Best languages for games

Hi guys, I have doubts, my question is, so far I’m developing games with Babylonjs, but I want to learn a “more” powerful language than Js for games, because the fact that a single thread makes bigger games impossible, what one of you recommend me?

c++ would be the most portable across the industry


As Seb mentioned, C++ is probably the most “powerful” language used around the industry, both to make frameworks by itself and also as part of Unreal Engine. It has quite a lot of new ideas compared to JS, especially with memory management (and static typing if you aren’t used to TypeScript), so don’t be discouraged if you don’t get it all in one go!
C# is also pretty widely used since it’s on Unity, but I haven’t used it as much so can’t comment much on it. The general syntax is similar to C++/Java through.


Here are some tips that I think web game development will be on par with native language used for game development

  • compiling written c language algorithm into binary (you can see in the works of recast and ammo from bullet) running with incredible speed because binary!

  • don’t forget webworker in case you wondering about multithread though it might still not be what you need atm

  • and then there is beautiful Webgpu :heart_eyes:, future for creating possibly AA games on the web because it can access native gpu such as Vulkan, metal etc

Others might have some more they might want to add


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I believe that at the moment one can recreate with Babylon.js as rendering engine almost any game which was released before 2005-2006 (approximately; DirectX 10 was released at late 2006), probably even with better graphics in most cases.
When browser vendors will open more GPU possibilities and improve some other things this date will be even more close to the current date.

I typed this starting text: "The best languages for games is " the rest is generated by the artifical intelligence of InferKit…

The best languages for games is a weirdly philosophical issue. Some languages don’t support keybindings because they believe that the game should be a pure abstraction. Other languages don’t support keybindings because they think it’ll tie the game too closely to the keyboard. Languages that support keyboards, like Python, for instance, are often perceived as being a more mature, open, more productive version of a development environment, and thus often times regarded as superior. And then there’s cross-platform development, which has shifted largely to languages like C++, where you can do cross-platform development to a large degree. But it’s not really a question of which language is better. The tools in any language are almost certainly the most important part of the development pipeline. That’s why Python is great for games because Python comes with excellent debugging tools, but you can’t use it for rendering because it doesn’t have simple frames-per-second rendering for fast GPU-accelerated games.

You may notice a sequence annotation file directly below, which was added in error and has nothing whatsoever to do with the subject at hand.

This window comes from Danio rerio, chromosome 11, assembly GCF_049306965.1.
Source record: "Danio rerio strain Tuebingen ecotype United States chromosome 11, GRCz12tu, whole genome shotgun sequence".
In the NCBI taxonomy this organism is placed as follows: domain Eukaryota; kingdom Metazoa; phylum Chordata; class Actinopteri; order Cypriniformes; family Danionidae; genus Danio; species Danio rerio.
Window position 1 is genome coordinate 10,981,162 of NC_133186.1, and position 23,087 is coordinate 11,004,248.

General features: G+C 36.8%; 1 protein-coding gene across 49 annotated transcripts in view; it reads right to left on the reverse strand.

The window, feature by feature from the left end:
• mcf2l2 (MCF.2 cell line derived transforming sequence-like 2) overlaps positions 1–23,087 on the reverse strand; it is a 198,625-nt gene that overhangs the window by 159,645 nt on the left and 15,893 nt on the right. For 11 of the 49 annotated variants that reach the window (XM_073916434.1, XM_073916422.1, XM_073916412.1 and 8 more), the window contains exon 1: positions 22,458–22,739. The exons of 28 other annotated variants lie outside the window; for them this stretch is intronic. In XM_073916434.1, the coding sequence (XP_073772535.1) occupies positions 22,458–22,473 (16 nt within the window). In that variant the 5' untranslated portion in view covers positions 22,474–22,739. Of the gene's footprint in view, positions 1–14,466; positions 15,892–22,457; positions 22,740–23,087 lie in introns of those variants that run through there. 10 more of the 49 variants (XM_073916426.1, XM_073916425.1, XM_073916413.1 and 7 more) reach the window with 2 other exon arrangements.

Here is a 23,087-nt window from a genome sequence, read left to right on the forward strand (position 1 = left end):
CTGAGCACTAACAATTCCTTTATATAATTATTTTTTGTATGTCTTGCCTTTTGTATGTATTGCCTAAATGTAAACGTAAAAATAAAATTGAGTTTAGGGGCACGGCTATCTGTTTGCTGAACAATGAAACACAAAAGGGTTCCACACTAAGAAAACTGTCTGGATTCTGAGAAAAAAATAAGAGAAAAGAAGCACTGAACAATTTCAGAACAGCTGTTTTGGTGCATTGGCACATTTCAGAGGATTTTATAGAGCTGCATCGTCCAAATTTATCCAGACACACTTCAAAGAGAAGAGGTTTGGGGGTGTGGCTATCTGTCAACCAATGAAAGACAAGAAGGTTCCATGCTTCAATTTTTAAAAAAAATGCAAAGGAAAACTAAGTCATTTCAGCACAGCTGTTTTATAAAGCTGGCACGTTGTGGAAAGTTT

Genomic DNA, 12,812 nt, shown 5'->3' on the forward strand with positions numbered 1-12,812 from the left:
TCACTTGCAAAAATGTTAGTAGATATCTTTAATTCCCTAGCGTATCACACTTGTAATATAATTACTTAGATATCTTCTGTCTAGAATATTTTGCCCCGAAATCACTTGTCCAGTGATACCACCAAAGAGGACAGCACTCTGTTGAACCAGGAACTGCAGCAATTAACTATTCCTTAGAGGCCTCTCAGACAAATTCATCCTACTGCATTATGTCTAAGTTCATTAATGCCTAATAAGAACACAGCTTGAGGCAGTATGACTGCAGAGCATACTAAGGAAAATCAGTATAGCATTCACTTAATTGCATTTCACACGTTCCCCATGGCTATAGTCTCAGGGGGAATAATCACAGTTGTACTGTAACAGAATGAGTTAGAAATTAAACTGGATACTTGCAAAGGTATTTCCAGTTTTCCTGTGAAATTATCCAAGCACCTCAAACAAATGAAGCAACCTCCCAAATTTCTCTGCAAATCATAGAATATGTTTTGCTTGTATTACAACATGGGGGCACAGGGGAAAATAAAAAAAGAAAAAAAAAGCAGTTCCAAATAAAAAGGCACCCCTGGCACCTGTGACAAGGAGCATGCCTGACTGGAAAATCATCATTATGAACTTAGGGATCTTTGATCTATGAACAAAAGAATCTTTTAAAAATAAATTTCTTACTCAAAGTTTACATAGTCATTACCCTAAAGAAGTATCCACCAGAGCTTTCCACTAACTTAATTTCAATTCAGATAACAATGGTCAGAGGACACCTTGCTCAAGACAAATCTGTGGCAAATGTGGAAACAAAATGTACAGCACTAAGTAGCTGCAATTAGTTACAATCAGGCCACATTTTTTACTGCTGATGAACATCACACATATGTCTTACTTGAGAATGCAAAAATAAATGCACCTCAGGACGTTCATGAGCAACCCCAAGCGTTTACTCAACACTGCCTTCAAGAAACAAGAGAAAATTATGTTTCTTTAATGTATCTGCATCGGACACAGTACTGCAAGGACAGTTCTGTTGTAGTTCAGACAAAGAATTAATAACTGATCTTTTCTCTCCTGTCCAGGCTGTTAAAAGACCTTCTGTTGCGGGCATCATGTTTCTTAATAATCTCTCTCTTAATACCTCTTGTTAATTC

Python is certainly not the “right” language for every game. But that doesn’t mean it’s not a great language to use for game development, and for those looking to get started right now, there are thousands of free educational resources on the web, free documentation for code, and the excellent teaching material on offer from PyGame. If you want to learn game development, Python is probably the right language for you.

Cool, now let’s start with an other sentence:

The best way to create a game in 3d is … to create all the buildings and objects first, then, in the second step, to make a dynamic object: the player character. It is a player character that is integrated with the game in an interesting way: it should have a name and personality. The player should feel like this character is a person he or she is playing. Also, players are interested in playing characters that can have adventures with him or her.

not bad! :slight_smile: … have fun!

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I don’t think you’re doing anything wrong by developing your applications in typescript, since this is a meta-language for javascript and possibly other languages yet to come. you choose the actual target language in which the program will run. why shouldn’t typescript be able to produce c++ or python code later? - apparently another programmer came up with this idea: GitHub - ASDAlexander77/TypeScript2Cxx: TypeScript to C++

That all browsers, not only chrome, are constantly evolving is only a matter of time until all browsers are also multi-thread capable.

Chrome has a multi-process architecture and each process is heavily multi-threaded. The main goal is to keep the main thread (“UI” thread in the browser process) and IO thread (each process’ thread for handling IPC) responsive. This means offloading any blocking I/O or other expensive operations to other threads.

The problem with threading on JS is its terrible memory model or lack thereof. The result is race conditions between threads unless data is passed back as Web workers do

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I am not sure is it in the interest of web browser providers to make web based apps as performant as the native stuff. I heard (lost the link to the article) that they even throttle down web apps intentionally. Reason is that its harder for them to make a cut on profits from web apps comparing to app stores for native apps.

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Anyway browser vendors will need to evolve further in order to sell more illusions to us :slight_smile: